Reality Check: Loose Ends and Everyday Anxiety

Curious things can happen if we detach ourselves from technology for a while. I call that time “vacation,” an opportunity to notice things I might not pay attention to otherwise.

Knowing I’ll have no electronics, internet, or email to entertain and distract me, I plan ahead with reading material. One of my choices was by Dr. Martin Seligman, who is well known for his work in positive psychology.

This book was written 25 years ago, but I could hardly pass up a title as intriguing as, “What You Can Change… and What You Can’t: The Complete Guide to Successful Self-Improvement.” I haven’t quite finished it, so I still have a ways to go in the self-improvement process.

Seligman looks at various areas where we often try to make changes, including emotional (anxiety, depression, anger) and habits (sex, dieting, alcohol). Some things we can change; others we can’t. The goal is to help us see which is which.

In the discussion of everyday anxiety, Seligman says, “I am astonished that when my own life is going smoothly—work, love, and play all in place, which is not very often—I begin to fret about anything I can find that is wrong.”

The positive psychology guy frets? Who knew?

He observes that most of us, much of the time, are drawn to catastrophic interpretations. Apparently, it’s not just me! And, it’s not just you, either.

Seligman also points out that anxiety has a useful purpose in our lives. “Anxiety warns us that danger lurks. It fuels planning and replanning, searching for alternative ways out, rehearsing action.”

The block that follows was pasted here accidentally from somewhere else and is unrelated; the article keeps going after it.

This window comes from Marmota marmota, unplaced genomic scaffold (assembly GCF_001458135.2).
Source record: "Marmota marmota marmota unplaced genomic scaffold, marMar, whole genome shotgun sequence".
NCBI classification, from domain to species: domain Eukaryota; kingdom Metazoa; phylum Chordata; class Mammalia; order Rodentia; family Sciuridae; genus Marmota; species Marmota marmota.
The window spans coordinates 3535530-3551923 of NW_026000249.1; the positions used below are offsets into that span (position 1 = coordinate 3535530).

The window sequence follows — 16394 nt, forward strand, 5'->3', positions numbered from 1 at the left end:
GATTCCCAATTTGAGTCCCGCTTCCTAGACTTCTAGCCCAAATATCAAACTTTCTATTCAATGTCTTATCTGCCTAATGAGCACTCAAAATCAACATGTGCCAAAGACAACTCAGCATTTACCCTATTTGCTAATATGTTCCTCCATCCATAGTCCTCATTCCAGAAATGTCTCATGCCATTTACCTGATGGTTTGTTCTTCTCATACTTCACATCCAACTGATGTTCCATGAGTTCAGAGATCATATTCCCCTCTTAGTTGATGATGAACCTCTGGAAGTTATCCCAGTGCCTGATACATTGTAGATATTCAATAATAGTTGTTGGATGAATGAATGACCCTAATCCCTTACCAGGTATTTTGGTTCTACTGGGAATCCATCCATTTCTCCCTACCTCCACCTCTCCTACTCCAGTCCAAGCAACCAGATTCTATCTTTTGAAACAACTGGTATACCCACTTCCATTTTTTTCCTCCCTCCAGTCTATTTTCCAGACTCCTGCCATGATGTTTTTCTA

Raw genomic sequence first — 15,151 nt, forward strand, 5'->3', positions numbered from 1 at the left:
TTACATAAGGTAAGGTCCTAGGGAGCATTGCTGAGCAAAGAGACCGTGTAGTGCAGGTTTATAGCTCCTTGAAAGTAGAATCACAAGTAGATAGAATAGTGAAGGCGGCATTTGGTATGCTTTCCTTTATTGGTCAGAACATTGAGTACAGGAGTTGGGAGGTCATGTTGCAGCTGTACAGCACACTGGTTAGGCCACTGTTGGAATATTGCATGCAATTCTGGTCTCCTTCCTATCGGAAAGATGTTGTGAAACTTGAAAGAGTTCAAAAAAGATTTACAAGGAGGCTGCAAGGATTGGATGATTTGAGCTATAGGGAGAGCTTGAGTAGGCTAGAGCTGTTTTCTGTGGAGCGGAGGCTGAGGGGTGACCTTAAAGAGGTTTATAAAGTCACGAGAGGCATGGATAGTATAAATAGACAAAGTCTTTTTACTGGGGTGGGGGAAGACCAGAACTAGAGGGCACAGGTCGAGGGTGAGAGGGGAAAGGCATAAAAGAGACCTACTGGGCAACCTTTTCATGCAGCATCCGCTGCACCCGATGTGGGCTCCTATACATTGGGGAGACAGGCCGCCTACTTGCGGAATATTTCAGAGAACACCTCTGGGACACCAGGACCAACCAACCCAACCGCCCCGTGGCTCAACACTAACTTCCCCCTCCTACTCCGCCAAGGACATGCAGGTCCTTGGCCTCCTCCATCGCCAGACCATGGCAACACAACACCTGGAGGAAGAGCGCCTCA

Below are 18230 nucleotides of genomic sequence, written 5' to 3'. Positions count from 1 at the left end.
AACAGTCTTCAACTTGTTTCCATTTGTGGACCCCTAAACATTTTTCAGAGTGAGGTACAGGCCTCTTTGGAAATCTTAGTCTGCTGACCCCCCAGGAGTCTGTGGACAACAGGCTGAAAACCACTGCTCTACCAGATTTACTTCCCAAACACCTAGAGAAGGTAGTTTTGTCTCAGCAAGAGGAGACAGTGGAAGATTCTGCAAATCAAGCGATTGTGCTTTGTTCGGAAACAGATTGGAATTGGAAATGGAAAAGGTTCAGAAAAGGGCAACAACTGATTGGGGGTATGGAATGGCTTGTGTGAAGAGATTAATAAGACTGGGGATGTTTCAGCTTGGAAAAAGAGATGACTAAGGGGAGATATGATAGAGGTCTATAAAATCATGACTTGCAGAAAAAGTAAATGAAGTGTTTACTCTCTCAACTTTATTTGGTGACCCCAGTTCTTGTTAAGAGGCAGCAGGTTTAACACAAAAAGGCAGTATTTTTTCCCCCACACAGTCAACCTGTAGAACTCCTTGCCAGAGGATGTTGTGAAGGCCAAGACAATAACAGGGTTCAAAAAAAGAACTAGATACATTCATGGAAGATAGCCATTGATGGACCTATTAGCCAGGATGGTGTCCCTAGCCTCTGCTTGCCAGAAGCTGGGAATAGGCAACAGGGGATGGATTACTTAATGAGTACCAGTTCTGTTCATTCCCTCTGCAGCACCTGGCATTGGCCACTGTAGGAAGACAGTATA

That’s not what I want to hear. I want my everyday anxieties to be meaningless. And I’d like an easy, painless way to get rid of them, so I can live in comfortable bliss. And while we’re at it, I’d like a purple unicorn, too.

As those wishes don’t seem to be coming to fruition, what might be helpful? Let’s connect Seligman’s not-so-comforting observation that most of us have everyday anxiety to Dr. Glasser’s choice theory.

Choice theory suggests that behaviour has four components: acting, thinking, feeling, and physiology.

How about using our physiological signals to identify what lurking danger our everyday anxiety is trying to warn us about?

According to Yogi Berra, “You can observe a lot by just watching.” So, I watched.

For me, the physiological symptom of what Glasser calls “anxietying” is a stomach twinge. Something is amiss and it doesn’t feel good.

My observation is that the thoughts that trigger this twinge for me are around loose ends: work to prepare; emails to answer; clutter to organize; relationships to nurture.

Rationally, I know that I also have finished tasks. Some were even successful. But that was yesterday. Today brings another collection of undone tasks.

Also rationally, I could tie up some of those loose ends. But some of them are hard. Or I don’t know how to do them. Or they might cause conflict. Or I have convinced myself there is no way to deal with them.

Glasser suggests that action can change feelings. My action now is to make a list—a big list of all the uncompleted stuff that pops into my head and triggers that sick little twinge in my gut.

Assuming I have a book big enough to hold that list, I can then, perhaps, separate the tasks that I can do from the ones that have no good solution, or that need more decisions, money, or help.

By the way, Seligman did offer some suggestions to reduce everyday anxiety—one is progressive relaxation. It’s not a purple unicorn, but if you want information, just let me know.

Do you have everyday anxiety? What triggers it? What do you do?

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